Thursday, November 14, 2013

A Special Drainage

The North Fork Siletz is kinda out there so it gets less traffic than some of the more popular runs around Oregon.  It is unfortunate more people don't make the trip because it really is a cool drainage.

The drainage has 4 runs that have a reliable rain fed season.  2 of which make my top ten overall list.  The North Fork Siletz itself is about as classic as coast range runs come and is what this report will focus on.  The more adventurous runs are described elsewhere on this blog and the internet at large.  The main section is all roadside, has great water quality, 3 bedrock rapids of the class IV-V variety (easily portage-able) and miles of III+ splashy goodness. The area also boasts some of the largest trees in the coast range and you drive through the site of Valsetz if you come through Falls City.  When this town was a thriving logging community, it experienced more days of rain than any other city in the contiguous United States.  The town has now been reduced to a couple foundations.   Every time I visit the Siletz headwaters area it reminds me why I like kayaking so much. 

Photos from Lucas Reitmann and his Gopro.

The run has a write up on Oregonkayaking, but they run it at flood and it doesn't paint a picture that makes people want to rush out to the NF.

I have run it a few times and its made a good impression on me, so I'd like to share some beta.

At flows above 5' on the Siletz gauge, the best put in option is to walk the short Valley of the Giants trail to a footbridge and put in on that fork.  Within a hundred yards you will be the confluence with Warnicke Creek and if the gauge is over 7' you will have a very enjoyable III+ ride down to the Boulder Creek Confluence.

On our most recent trip, the gauge was at 4.5' and we decided to put in on Boulder Creek.

Below here are some small rapids before reaching the first ledge.  This is the ledge described on the Oregonkayaking report that only Jesse Coombs ran.

At the lower flows we had, it is a benign slide in the middle, or a slightly less benign ledge on the left.  The rapids below here remain small, but the bedrock is intriguing and there are some surf spots (maybe even a squirt spot Emile?).

Eventually there will be a left turn towards the road, the river then turns right and enters Bombshell Gorge.  Its worth scouting and setting safety on the left.  At 7' on the gauge the first hole is sticky looking.

Lucas enters Bombshell

At our flow there was a sneak route on the left or a tricky twisting ledge drop on the right that produced a couple rolls at our flow of 4.5'.

Gabe drops a Bombshell

Victor becomes a piece of plastic shrapnel.

 Below here is a twisting drop and then a hole that might be worth setting safety on.  The easiest way to do this is to have a confident boater run it first and get out on the left.

The small, but sneaky pocket hole in Bombshell Gorge.

Easy pool drop rapids continue below here until what has been referred to as the recommended portage.  It would be possible to unknowingly enter this unassuming drop from above so its worth familiarizing yourself with the area on the shuttle.  We scouted for awhile and Lucas said he wanted to run it but like the rest of us was worried about there being a rock in the chute.  Priscilla and I paddled over to river right and got a big stick.  We probed the depths a few times and determined there were no obstructions hiding beneath the surface.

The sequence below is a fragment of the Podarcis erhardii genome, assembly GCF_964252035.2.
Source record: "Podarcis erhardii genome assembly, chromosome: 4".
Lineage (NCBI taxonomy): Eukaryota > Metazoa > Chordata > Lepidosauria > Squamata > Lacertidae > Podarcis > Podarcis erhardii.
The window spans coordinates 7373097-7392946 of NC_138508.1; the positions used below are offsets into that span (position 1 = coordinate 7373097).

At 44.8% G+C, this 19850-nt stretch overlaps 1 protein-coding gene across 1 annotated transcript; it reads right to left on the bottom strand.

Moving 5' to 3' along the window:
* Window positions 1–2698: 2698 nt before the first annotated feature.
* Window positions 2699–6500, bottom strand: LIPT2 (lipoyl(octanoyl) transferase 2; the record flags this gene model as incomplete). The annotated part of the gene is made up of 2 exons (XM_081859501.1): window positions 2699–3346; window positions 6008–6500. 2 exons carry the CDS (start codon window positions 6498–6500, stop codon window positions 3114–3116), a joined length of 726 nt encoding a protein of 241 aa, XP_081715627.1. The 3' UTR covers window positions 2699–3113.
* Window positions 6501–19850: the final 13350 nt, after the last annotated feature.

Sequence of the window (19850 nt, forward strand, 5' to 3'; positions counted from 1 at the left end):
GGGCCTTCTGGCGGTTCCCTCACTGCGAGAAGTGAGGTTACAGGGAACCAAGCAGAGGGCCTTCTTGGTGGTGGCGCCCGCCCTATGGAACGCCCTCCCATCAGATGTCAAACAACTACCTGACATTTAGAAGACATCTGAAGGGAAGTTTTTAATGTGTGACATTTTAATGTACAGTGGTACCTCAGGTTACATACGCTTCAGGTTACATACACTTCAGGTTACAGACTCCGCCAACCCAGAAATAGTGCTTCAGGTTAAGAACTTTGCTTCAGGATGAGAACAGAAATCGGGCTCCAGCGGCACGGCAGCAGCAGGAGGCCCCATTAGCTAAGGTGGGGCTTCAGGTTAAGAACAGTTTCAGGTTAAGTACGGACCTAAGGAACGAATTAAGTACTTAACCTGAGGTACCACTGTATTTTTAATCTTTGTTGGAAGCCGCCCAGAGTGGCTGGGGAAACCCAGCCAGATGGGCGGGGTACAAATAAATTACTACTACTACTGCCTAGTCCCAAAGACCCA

Lucas then decided to give it a go. He came in and submerged briefly before riding out a tailstand in his Dagger Axiom.

 It was an inspiring line.

  Inspiring enough in fact to start to make the rest of us interested in the drop.  Victor was heading up to his boat almost immediately after Lucas came through.  Lucas called across the stream that it was good to go and we should give it a shot.  Victor then floated into the chute, also submerging and coming out upright.

Recommended portages are often of the grandiose variety.  This one is a compact model.

I followed Victors approach and floated into the chute, letting the water funnel me into the deepest part of the channel and using a rudder stroke I skipped through like everyone else.  Lucas was quick on my tail for a second lap and came through this time without even getting his head wet.  It looked to me from downstream like he drove harder right and took a big stroke.

We took out here and Lucas did the scooter shuttle.  While standing around it was decided this drop should have a name.  It has only been referred to as "the recommended portage", but given Lucas's volition to go first, along with a second successful attempt we devised a name that we felt was ever so clever.

We dubbed the drop "Go Reit, mann"  as the line is to go right, and Lucas's last name is Reitmann.  

 Lucas fire's up "Go Reit, mann" again.
As Nate later pointed out, it's best said in a Jamaican accent. 

There is even a bonus side slide.

Video of the day from Lucas.

NF Siletz from Lucas Rietmann on Vimeo.

 ~1000 cfs is the minimum for this run, 5'-7' on the Siletz gauge provide ideal flows.  If you are looking for a more full day with plenty of class IV(V) and the level is over 4,000 cfs (7ish ft) check out Warnicke Creek.  You can start above Golden Goose and run through Go Reit, mann for an extended day of very fun boating.  Lastly, if water is super high, a combo run of this and the south fork is worth looking into.


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